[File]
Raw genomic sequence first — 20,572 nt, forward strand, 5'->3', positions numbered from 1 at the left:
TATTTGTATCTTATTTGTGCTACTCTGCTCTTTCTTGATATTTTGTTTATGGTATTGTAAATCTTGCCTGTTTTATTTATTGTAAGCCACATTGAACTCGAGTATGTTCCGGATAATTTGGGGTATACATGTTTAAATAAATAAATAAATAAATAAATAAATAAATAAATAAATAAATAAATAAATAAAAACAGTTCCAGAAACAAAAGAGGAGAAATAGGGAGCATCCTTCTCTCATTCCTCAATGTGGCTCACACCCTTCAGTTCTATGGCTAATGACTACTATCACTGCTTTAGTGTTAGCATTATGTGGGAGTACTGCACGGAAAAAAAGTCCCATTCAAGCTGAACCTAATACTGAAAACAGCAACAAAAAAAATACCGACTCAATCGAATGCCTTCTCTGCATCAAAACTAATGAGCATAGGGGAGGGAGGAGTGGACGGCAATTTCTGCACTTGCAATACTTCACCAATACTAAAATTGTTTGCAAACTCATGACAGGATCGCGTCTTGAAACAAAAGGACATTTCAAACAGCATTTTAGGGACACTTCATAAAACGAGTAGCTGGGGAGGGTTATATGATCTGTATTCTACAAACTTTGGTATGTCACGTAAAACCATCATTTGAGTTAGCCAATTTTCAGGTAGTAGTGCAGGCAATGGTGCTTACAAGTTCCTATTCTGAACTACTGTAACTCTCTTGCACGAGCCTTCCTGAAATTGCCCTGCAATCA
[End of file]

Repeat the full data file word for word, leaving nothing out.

Raw genomic sequence first — 20,572 nt, forward strand, 5'->3', positions numbered from 1 at the left:
TATTTGTATCTTATTTGTGCTACTCTGCTCTTTCTTGATATTTTGTTTATGGTATTGTAAATCTTGCCTGTTTTATTTATTGTAAGCCACATTGAACTCGAGTATGTTCCGGATAATTTGGGGTATACATGTTTAAATAAATAAATAAATAAATAAATAAATAAATAAATAAATAAATAAATAAATAAAAACAGTTCCAGAAACAAAAGAGGAGAAATAGGGAGCATCCTTCTCTCATTCCTCAATGTGGCTCACACCCTTCAGTTCTATGGCTAATGACTACTATCACTGCTTTAGTGTTAGCATTATGTGGGAGTACTGCACGGAAAAAAAGTCCCATTCAAGCTGAACCTAATACTGAAAACAGCAACAAAAAAAATACCGACTCAATCGAATGCCTTCTCTGCATCAAAACTAATGAGCATAGGGGAGGGAGGAGTGGACGGCAATTTCTGCACTTGCAATACTTCACCAATACTAAAATTGTTTGCAAACTCATGACAGGATCGCGTCTTGAAACAAAAGGACATTTCAAACAGCATTTTAGGGACACTTCATAAAACGAGTAGCTGGGGAGGGTTATATGATCTGTATTCTACAAACTTTGGTATGTCACGTAAAACCATCATTTGAGTTAGCCAATTTTCAGGTAGTAGTGCAGGCAATGGTGCTTACAAGTTCCTATTCTGAACTACTGTAACTCTCTTGCACGAGCCTTCCTGAAATTGCCCTGCAATCA